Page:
Figure 1.

PI3K-AKT pathway activity in T-LGL cells. (A) Lysates of purified CD8 T cells or PBMCs before and after adherent cell depletion, as indicated, from healthy donors and patients with T-LGL were prepared by direct addition of 2 × SDS sample buffer after a brief 15-minute incubation at 37°C and separated on a 10% SDS-PAGE gel. Following transfer to nitrocellulose membrane, samples were sequentially analyzed for phosphorylated AKT (S473) and total AKT protein via immunoblotting. Cell equivalents (3 × 105) were loaded in all lanes. (B) PBMCs from 4 patients with T-LGL were incubated at 37°C for 15 minutes in the presence or absence of LY294002 (50 μM), followed by immediate addition of 2 × SDS sample buffer. Proteins were separated on an SDS-PAGE gel as in panel A, transferred to nitrocellulose, and immunoblotted for phosphorylated GSK-3β (S9). GAPDH levels were probed to indicate consistency of protein loading.

Figure 1.

PI3K-AKT pathway activity in T-LGL cells. (A) Lysates of purified CD8 T cells or PBMCs before and after adherent cell depletion, as indicated, from healthy donors and patients with T-LGL were prepared by direct addition of 2 × SDS sample buffer after a brief 15-minute incubation at 37°C and separated on a 10% SDS-PAGE gel. Following transfer to nitrocellulose membrane, samples were sequentially analyzed for phosphorylated AKT (S473) and total AKT protein via immunoblotting. Cell equivalents (3 × 105) were loaded in all lanes. (B) PBMCs from 4 patients with T-LGL were incubated at 37°C for 15 minutes in the presence or absence of LY294002 (50 μM), followed by immediate addition of 2 × SDS sample buffer. Proteins were separated on an SDS-PAGE gel as in panel A, transferred to nitrocellulose, and immunoblotted for phosphorylated GSK-3β (S9). GAPDH levels were probed to indicate consistency of protein loading.

To further substantiate increased activity of the PI3K pathway in T-LGL, we examined a downstream target of AKT for evidence of phosphorylation. Glycogen synthase kinase-3 (GSK3) is inactivated by AKT-mediated phosphorylation at serine 9, thus relieving GSK3, inhibition of multiple targets regulating transcription, proliferation, and apoptosis.15,27  PBMCs from patients with T-LGL demonstrate phosphorylated GSK3, (Figure 1B, lanes 1, 3, 5, and 7), consistent with activation of the PI3K-AKT pathway. Inhibition of PI3K activity with LY294002 (an inhibitor of PI3K) resulted in reduced to complete loss of AKT dependent GSK3, phosphorylation (Figure 1B, lanes 2, 4, 6, and 8), further confirming increased activation of the PI3K-AKT pathway in T-LGL that appears to disturb the normal balance of apoptotic and survival signaling important for maintaining cellular homeostasis.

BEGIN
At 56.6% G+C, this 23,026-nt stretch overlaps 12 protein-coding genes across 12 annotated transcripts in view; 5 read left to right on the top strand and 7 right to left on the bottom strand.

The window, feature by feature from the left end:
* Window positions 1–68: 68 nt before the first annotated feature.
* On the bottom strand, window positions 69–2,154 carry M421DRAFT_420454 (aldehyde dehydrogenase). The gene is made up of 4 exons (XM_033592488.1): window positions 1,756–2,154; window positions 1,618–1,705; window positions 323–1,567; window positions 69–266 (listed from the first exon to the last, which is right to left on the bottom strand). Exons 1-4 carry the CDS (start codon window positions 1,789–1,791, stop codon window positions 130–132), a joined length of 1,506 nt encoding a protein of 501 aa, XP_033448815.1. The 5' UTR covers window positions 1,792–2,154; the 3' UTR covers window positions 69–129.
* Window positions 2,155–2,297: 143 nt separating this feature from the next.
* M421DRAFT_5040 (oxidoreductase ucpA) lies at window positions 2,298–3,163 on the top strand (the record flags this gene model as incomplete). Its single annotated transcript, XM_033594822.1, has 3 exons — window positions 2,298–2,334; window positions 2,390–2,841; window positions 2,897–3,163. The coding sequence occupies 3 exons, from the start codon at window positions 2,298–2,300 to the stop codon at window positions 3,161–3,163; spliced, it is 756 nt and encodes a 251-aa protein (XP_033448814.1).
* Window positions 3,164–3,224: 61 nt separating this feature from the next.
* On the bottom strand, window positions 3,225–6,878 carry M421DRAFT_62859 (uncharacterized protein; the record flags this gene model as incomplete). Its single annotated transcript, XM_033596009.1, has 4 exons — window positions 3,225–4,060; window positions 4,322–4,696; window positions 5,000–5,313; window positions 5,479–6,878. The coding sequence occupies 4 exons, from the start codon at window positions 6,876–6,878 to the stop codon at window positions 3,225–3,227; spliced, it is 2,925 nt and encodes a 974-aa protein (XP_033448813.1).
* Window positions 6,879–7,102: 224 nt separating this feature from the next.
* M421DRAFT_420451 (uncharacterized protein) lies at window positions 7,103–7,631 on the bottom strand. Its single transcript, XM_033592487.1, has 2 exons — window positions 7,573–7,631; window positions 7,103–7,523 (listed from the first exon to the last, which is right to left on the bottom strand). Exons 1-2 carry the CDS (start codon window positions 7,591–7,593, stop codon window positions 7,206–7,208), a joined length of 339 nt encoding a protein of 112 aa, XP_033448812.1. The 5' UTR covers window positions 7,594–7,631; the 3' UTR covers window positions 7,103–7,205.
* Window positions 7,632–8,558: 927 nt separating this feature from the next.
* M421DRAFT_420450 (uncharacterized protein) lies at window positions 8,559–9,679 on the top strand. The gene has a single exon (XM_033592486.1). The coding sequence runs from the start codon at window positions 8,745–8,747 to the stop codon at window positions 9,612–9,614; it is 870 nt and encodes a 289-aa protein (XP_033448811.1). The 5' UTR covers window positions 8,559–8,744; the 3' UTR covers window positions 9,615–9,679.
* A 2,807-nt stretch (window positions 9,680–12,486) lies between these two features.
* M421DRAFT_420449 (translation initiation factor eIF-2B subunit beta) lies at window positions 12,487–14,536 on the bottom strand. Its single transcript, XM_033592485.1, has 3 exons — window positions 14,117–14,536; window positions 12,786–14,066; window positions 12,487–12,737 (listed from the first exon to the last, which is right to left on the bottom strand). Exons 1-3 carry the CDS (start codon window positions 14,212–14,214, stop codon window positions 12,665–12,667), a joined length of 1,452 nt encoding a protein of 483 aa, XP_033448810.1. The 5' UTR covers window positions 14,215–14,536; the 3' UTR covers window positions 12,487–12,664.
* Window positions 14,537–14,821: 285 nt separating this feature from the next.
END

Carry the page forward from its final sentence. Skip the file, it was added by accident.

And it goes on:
The PI3K activity in T-LGL is dependent on an upstream Src family kinase

Generally, PI3K is induced downstream of activated growth factor or cytokine receptors. Therefore, in the next set of experiments we sought to identify an upstream pathway that may be involved in PI3K activation in T-LGL. Given previous reports of constitutive signal transducer and activator of transcription 3 (STAT3) tyrosine phosphorylation27  and cytokine production3  by T-LGL, we examined the potential role for Src-family kinases (SFKs) in mediating the PI3K activation observed in T-LGL (Figure 2). In particular, Lck and Fyn constitute interesting candidate SFKs based on their relationship with multiple receptor systems and association with lipid rafts in the plasma membrane.28-32  Additionally, raft association places Lck in the proper spatial context to influence PI3K activity.33 

Brief (15-minute) exposure of T-LGL to 10 μM PP2 (an inhibitor of SFKs) resulted in nearly complete loss of phosporylated AKT, while total levels of AKT were not affected (Figure 2A). T-LGL CD8 T cells were purified and lysates analyzed via SDS-PAGE and immunoblotting for SFK activation, as noted by the immunoreactivity with an antibody that detects a conserved phosphotyrosine residue in the catalytic kinase domain (Figure 2B-C). When the Src-family kinase Lck is fully active, its migration on polyacrylamide gels is retarded from an apparent molecular weight of 56 kDa to 60 kDa and provides additional evidence for its activation.34  This doublet of an active SFK was also evident in unstimulated T-LGL CD8 T cells, but absent in control CD8 T cells from healthy donors (Figure 2B), suggesting active SFK signaling in T-LGL.